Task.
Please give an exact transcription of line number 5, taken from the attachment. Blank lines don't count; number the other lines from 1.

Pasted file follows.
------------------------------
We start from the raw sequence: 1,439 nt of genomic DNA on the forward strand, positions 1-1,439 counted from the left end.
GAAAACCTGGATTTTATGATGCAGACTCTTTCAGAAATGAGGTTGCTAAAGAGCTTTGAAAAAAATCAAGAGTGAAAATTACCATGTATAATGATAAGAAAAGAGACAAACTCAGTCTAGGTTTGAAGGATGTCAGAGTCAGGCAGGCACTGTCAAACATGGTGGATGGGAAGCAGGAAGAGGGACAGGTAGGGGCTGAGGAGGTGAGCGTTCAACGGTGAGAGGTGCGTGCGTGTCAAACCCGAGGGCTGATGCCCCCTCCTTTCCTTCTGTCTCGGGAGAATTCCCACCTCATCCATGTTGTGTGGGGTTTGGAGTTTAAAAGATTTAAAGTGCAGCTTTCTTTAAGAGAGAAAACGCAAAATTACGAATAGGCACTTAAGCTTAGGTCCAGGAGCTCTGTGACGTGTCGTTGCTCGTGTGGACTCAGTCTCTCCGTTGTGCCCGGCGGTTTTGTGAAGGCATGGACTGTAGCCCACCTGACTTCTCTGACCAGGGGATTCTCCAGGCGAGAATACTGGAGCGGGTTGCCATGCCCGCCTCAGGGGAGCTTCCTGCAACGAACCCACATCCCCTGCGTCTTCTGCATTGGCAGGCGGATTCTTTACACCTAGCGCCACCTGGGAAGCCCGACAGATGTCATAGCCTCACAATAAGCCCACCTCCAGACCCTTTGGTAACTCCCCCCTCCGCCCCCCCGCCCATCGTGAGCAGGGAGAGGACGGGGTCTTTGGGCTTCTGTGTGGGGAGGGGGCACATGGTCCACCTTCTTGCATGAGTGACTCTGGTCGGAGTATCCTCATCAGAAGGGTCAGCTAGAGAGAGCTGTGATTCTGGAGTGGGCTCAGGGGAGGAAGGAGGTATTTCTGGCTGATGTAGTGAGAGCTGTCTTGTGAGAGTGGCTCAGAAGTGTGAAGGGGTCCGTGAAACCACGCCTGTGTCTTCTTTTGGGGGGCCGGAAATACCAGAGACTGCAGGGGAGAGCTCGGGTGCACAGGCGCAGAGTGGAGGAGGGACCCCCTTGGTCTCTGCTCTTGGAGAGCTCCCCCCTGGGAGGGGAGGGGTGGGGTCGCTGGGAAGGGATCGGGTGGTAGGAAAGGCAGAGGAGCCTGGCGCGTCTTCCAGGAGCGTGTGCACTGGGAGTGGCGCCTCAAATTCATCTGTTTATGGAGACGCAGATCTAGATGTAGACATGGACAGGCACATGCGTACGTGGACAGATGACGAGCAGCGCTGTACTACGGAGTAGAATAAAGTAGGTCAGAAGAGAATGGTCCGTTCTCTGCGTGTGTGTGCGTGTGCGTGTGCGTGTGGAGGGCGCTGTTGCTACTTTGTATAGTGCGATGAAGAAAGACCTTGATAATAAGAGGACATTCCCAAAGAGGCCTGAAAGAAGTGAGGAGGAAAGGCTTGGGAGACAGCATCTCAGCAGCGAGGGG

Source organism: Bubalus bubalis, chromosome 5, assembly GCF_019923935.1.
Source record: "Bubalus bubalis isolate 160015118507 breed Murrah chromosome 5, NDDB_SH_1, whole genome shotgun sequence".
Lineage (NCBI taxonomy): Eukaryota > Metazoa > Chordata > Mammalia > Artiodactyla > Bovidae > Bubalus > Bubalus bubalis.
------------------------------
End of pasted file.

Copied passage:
Lineage (NCBI taxonomy): Eukaryota > Metazoa > Chordata > Mammalia > Artiodactyla > Bovidae > Bubalus > Bubalus bubalis.